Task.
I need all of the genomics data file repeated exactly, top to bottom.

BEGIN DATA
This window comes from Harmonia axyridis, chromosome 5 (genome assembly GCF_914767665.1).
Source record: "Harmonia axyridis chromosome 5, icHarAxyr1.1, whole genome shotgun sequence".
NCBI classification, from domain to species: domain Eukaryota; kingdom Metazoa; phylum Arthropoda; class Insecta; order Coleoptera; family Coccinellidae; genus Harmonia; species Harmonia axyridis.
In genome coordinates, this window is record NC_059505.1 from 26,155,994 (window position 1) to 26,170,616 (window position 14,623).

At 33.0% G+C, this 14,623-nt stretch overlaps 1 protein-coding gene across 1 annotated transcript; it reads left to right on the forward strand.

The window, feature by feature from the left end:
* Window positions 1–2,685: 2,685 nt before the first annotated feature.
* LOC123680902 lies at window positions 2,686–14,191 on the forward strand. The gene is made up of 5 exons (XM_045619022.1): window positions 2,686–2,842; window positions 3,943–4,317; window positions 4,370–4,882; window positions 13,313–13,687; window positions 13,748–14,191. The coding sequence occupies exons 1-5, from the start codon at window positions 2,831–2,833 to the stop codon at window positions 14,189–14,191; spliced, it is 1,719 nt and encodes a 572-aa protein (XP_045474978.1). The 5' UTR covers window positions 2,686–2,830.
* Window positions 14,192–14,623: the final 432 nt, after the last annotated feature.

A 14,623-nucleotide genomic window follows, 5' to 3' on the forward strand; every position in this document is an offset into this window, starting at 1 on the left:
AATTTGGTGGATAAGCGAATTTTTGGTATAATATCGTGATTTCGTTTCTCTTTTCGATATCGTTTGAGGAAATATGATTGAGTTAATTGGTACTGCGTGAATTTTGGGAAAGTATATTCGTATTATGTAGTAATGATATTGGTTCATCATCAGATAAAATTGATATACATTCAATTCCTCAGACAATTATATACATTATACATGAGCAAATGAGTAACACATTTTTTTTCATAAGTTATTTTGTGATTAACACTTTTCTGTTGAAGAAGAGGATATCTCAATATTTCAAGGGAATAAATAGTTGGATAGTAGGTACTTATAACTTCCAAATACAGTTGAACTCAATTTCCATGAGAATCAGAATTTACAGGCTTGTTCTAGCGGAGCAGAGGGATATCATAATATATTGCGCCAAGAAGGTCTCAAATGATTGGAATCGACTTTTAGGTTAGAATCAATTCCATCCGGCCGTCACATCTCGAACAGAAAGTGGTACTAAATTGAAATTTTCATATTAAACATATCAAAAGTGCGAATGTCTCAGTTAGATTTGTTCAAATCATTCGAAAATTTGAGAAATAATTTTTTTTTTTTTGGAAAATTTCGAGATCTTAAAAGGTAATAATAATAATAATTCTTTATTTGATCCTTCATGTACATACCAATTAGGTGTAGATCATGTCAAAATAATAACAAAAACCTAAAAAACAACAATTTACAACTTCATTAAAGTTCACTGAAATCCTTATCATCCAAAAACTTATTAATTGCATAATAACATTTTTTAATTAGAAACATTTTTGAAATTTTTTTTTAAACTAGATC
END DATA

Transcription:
This window comes from Harmonia axyridis, chromosome 5 (genome assembly GCF_914767665.1).
Source record: "Harmonia axyridis chromosome 5, icHarAxyr1.1, whole genome shotgun sequence".
NCBI classification, from domain to species: domain Eukaryota; kingdom Metazoa; phylum Arthropoda; class Insecta; order Coleoptera; family Coccinellidae; genus Harmonia; species Harmonia axyridis.
In genome coordinates, this window is record NC_059505.1 from 26,155,994 (window position 1) to 26,170,616 (window position 14,623).

At 33.0% G+C, this 14,623-nt stretch overlaps 1 protein-coding gene across 1 annotated transcript; it reads left to right on the forward strand.

The window, feature by feature from the left end:
* Window positions 1–2,685: 2,685 nt before the first annotated feature.
* LOC123680902 lies at window positions 2,686–14,191 on the forward strand. The gene is made up of 5 exons (XM_045619022.1): window positions 2,686–2,842; window positions 3,943–4,317; window positions 4,370–4,882; window positions 13,313–13,687; window positions 13,748–14,191. The coding sequence occupies exons 1-5, from the start codon at window positions 2,831–2,833 to the stop codon at window positions 14,189–14,191; spliced, it is 1,719 nt and encodes a 572-aa protein (XP_045474978.1). The 5' UTR covers window positions 2,686–2,830.
* Window positions 14,192–14,623: the final 432 nt, after the last annotated feature.

A 14,623-nucleotide genomic window follows, 5' to 3' on the forward strand; every position in this document is an offset into this window, starting at 1 on the left:
AATTTGGTGGATAAGCGAATTTTTGGTATAATATCGTGATTTCGTTTCTCTTTTCGATATCGTTTGAGGAAATATGATTGAGTTAATTGGTACTGCGTGAATTTTGGGAAAGTATATTCGTATTATGTAGTAATGATATTGGTTCATCATCAGATAAAATTGATATACATTCAATTCCTCAGACAATTATATACATTATACATGAGCAAATGAGTAACACATTTTTTTTCATAAGTTATTTTGTGATTAACACTTTTCTGTTGAAGAAGAGGATATCTCAATATTTCAAGGGAATAAATAGTTGGATAGTAGGTACTTATAACTTCCAAATACAGTTGAACTCAATTTCCATGAGAATCAGAATTTACAGGCTTGTTCTAGCGGAGCAGAGGGATATCATAATATATTGCGCCAAGAAGGTCTCAAATGATTGGAATCGACTTTTAGGTTAGAATCAATTCCATCCGGCCGTCACATCTCGAACAGAAAGTGGTACTAAATTGAAATTTTCATATTAAACATATCAAAAGTGCGAATGTCTCAGTTAGATTTGTTCAAATCATTCGAAAATTTGAGAAATAATTTTTTTTTTTTTGGAAAATTTCGAGATCTTAAAAGGTAATAATAATAATAATTCTTTATTTGATCCTTCATGTACATACCAATTAGGTGTAGATCATGTCAAAATAATAACAAAAACCTAAAAAACAACAATTTACAACTTCATTAAAGTTCACTGAAATCCTTATCATCCAAAAACTTATTAATTGCATAATAACATTTTTTAATTAGAAACATTTTTGAAATTTTTTTTTAAACTAGATC